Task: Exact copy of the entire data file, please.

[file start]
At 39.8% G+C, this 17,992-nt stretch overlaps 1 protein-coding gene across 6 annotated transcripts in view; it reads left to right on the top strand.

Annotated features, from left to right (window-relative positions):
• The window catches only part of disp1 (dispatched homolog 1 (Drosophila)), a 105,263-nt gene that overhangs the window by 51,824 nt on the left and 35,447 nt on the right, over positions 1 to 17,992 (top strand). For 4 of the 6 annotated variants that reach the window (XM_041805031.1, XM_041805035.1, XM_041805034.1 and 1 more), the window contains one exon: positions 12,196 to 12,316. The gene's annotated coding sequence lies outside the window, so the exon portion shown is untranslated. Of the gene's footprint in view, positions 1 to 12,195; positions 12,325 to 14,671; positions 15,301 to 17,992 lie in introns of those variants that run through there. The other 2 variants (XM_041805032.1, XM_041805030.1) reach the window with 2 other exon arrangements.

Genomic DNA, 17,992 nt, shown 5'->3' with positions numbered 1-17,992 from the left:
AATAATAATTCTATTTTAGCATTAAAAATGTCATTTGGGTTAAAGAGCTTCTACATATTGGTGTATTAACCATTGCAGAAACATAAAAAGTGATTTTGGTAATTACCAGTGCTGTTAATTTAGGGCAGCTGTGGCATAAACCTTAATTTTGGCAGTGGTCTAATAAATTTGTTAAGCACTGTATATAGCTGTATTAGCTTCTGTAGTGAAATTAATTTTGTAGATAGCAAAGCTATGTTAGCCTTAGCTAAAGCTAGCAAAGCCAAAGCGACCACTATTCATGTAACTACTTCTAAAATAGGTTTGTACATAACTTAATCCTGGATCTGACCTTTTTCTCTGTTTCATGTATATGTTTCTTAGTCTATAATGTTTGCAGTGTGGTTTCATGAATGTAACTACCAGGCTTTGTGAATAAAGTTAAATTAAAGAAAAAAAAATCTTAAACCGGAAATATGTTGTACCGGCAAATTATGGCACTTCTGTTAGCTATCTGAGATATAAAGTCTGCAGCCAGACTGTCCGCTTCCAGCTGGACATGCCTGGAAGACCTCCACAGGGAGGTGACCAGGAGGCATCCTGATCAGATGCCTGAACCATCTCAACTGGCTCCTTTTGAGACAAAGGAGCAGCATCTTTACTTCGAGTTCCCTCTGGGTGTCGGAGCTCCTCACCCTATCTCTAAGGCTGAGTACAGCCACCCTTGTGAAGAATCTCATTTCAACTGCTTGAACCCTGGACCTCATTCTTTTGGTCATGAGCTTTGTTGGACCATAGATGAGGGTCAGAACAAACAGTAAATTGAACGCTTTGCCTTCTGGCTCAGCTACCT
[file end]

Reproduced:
At 39.8% G+C, this 17,992-nt stretch overlaps 1 protein-coding gene across 6 annotated transcripts in view; it reads left to right on the top strand.

Annotated features, from left to right (window-relative positions):
• The window catches only part of disp1 (dispatched homolog 1 (Drosophila)), a 105,263-nt gene that overhangs the window by 51,824 nt on the left and 35,447 nt on the right, over positions 1 to 17,992 (top strand). For 4 of the 6 annotated variants that reach the window (XM_041805031.1, XM_041805035.1, XM_041805034.1 and 1 more), the window contains one exon: positions 12,196 to 12,316. The gene's annotated coding sequence lies outside the window, so the exon portion shown is untranslated. Of the gene's footprint in view, positions 1 to 12,195; positions 12,325 to 14,671; positions 15,301 to 17,992 lie in introns of those variants that run through there. The other 2 variants (XM_041805032.1, XM_041805030.1) reach the window with 2 other exon arrangements.

Genomic DNA, 17,992 nt, shown 5'->3' with positions numbered 1-17,992 from the left:
AATAATAATTCTATTTTAGCATTAAAAATGTCATTTGGGTTAAAGAGCTTCTACATATTGGTGTATTAACCATTGCAGAAACATAAAAAGTGATTTTGGTAATTACCAGTGCTGTTAATTTAGGGCAGCTGTGGCATAAACCTTAATTTTGGCAGTGGTCTAATAAATTTGTTAAGCACTGTATATAGCTGTATTAGCTTCTGTAGTGAAATTAATTTTGTAGATAGCAAAGCTATGTTAGCCTTAGCTAAAGCTAGCAAAGCCAAAGCGACCACTATTCATGTAACTACTTCTAAAATAGGTTTGTACATAACTTAATCCTGGATCTGACCTTTTTCTCTGTTTCATGTATATGTTTCTTAGTCTATAATGTTTGCAGTGTGGTTTCATGAATGTAACTACCAGGCTTTGTGAATAAAGTTAAATTAAAGAAAAAAAAATCTTAAACCGGAAATATGTTGTACCGGCAAATTATGGCACTTCTGTTAGCTATCTGAGATATAAAGTCTGCAGCCAGACTGTCCGCTTCCAGCTGGACATGCCTGGAAGACCTCCACAGGGAGGTGACCAGGAGGCATCCTGATCAGATGCCTGAACCATCTCAACTGGCTCCTTTTGAGACAAAGGAGCAGCATCTTTACTTCGAGTTCCCTCTGGGTGTCGGAGCTCCTCACCCTATCTCTAAGGCTGAGTACAGCCACCCTTGTGAAGAATCTCATTTCAACTGCTTGAACCCTGGACCTCATTCTTTTGGTCATGAGCTTTGTTGGACCATAGATGAGGGTCAGAACAAACAGTAAATTGAACGCTTTGCCTTCTGGCTCAGCTACCT